Turkish President Recep Tayyip Erdoğan wants the cabinet to impose key legislation by decree ahead of presidential and parliamentary elections on June 24 as he seeks to introduce a full presidential system of government after the vote.
Opposition parties in the assembly are opposing the move, approved by a parliamentary commission on Thursday, saying it is unconstitutional.
The cabinet will be empowered with harmonizing legislation in line with a decision approved in a controversial nationwide referendum in April 2017 that gives the president increased powers and puts an end to Turkey’s parliamentary system of government. The cabinet would make changes to laws on the president’s executive authority, as well as redefining the roles of institutions, Hurriyet Daily News reported.
Erdoğan and his governing Justice and Development Party (AKP) are seeking to introduce a full presidential system for Turkey, saying it will make government more effective and allow the country to better deal with security threats. The move is opposed by opposition parties, whose candidates in the presidential election are vowing to maintain the dominance of parliament over executive decision-making.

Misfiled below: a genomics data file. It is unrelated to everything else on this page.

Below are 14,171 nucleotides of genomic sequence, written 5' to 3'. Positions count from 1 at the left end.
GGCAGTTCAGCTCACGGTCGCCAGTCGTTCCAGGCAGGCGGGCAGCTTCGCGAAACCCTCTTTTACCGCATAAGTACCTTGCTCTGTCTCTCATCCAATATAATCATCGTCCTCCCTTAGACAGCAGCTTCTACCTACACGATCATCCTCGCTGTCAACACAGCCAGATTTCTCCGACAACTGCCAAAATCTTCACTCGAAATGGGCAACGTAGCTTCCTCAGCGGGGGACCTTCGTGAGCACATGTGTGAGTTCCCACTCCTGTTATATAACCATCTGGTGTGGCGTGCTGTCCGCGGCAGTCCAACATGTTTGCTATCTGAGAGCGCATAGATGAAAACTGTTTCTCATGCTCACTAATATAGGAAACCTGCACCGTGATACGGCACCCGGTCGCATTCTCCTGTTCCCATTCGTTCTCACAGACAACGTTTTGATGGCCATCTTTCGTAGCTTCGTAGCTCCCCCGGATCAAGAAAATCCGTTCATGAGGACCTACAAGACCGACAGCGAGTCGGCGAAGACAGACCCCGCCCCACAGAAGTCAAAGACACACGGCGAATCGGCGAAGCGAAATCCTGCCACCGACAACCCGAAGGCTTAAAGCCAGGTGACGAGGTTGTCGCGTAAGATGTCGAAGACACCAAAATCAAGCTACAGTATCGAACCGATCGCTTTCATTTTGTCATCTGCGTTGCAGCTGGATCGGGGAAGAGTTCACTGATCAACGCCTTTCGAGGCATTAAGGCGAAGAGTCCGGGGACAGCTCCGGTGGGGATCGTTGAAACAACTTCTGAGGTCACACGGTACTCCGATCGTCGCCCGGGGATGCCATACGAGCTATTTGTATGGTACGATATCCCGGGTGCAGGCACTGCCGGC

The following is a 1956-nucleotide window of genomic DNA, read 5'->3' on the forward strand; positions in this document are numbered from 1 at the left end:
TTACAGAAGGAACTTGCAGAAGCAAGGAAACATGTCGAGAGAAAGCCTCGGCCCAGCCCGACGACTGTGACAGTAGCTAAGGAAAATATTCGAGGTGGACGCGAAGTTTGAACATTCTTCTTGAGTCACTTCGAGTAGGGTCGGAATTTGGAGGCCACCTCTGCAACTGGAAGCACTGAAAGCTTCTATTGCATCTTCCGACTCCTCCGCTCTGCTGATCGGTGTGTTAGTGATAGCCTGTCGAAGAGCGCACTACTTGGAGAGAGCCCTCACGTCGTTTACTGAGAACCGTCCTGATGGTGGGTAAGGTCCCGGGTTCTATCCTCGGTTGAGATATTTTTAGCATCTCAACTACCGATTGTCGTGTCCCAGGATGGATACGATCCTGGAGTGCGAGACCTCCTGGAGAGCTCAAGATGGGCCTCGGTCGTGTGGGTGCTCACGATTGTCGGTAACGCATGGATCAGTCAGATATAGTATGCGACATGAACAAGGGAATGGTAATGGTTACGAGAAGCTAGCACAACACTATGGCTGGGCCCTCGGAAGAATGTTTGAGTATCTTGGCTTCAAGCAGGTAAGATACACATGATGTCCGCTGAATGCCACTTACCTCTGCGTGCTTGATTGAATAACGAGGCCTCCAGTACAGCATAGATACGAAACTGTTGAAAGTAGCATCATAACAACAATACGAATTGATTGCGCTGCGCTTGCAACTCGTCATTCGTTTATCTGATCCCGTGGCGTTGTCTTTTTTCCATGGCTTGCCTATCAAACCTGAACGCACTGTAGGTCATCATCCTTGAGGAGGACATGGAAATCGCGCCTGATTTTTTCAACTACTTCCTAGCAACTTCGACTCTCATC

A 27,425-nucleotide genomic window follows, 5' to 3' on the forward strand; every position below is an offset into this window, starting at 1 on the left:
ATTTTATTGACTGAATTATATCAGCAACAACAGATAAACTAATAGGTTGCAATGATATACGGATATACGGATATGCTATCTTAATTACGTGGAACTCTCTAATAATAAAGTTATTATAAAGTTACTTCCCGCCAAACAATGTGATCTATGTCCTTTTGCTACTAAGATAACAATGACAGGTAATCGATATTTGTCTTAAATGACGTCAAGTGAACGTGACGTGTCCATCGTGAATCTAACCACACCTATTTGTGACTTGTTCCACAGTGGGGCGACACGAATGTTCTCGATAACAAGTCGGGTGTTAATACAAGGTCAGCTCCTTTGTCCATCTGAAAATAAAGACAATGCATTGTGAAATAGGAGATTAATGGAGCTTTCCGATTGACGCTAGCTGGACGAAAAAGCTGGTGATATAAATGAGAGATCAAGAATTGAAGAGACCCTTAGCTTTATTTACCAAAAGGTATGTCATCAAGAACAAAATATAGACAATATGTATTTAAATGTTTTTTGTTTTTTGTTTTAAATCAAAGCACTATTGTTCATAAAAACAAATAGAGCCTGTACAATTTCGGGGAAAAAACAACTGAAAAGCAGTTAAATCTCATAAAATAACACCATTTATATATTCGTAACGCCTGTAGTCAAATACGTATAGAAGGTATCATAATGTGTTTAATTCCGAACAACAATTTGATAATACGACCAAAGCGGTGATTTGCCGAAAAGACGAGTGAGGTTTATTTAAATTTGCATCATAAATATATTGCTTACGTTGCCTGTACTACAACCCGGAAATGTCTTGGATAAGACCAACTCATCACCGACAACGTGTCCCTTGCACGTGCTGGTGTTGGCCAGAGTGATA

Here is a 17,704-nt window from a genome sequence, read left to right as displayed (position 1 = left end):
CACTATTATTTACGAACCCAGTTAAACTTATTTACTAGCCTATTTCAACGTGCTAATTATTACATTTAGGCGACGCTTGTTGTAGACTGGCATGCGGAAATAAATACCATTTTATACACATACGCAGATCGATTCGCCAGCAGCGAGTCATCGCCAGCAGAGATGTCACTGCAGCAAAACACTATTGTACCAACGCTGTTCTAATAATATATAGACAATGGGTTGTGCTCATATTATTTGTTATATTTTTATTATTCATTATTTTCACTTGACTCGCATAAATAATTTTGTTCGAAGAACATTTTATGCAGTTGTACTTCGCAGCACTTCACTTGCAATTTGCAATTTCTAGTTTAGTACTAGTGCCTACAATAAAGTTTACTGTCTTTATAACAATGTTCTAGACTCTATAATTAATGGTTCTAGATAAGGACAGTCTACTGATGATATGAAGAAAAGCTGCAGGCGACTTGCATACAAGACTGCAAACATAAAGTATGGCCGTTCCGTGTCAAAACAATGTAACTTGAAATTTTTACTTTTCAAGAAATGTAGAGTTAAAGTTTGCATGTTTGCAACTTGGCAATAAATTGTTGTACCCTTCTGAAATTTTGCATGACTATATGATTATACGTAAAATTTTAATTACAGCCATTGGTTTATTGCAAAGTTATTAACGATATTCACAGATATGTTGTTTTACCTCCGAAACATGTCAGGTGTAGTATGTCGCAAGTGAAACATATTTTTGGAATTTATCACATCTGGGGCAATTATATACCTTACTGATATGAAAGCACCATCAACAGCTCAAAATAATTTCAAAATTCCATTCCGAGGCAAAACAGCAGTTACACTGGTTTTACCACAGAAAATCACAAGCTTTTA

The constitution requires that legislative changes be put to parliament, after which they are considered by parliamentary commissions before a full vote in the main assembly.
“This authorization has no limit … The authorities outlined by the constitution should not be violated. We are lifting tradition of thousands of years. Who will replace the prime minister?” main opposition Republican People’s Party deputy Bülent Kuşoğlu said, according to Hurriyet.
The measure is necessary because presidential and parliamentary elections have been brought forward, giving no time to parliament to enact the legislation ahead of the vote, Deputy Prime Minister Bekir Bozdağ said.
“There is no possibility of referring these changes to parliament, assessing them in the commissions and discussing them in the General Assembly,” he said. “That is why it was not an option for the government, it was a necessity.
“We are not taking the authority to do something that is not stipulated in the constitution. The usage of the authority will be supervised by the Constitutional Court. After the president-elect takes an oath, presidential decrees will be enacted and the new system will work perfectly without any problems in the working of the state. The system in Turkey has changed,” Bozdağ said.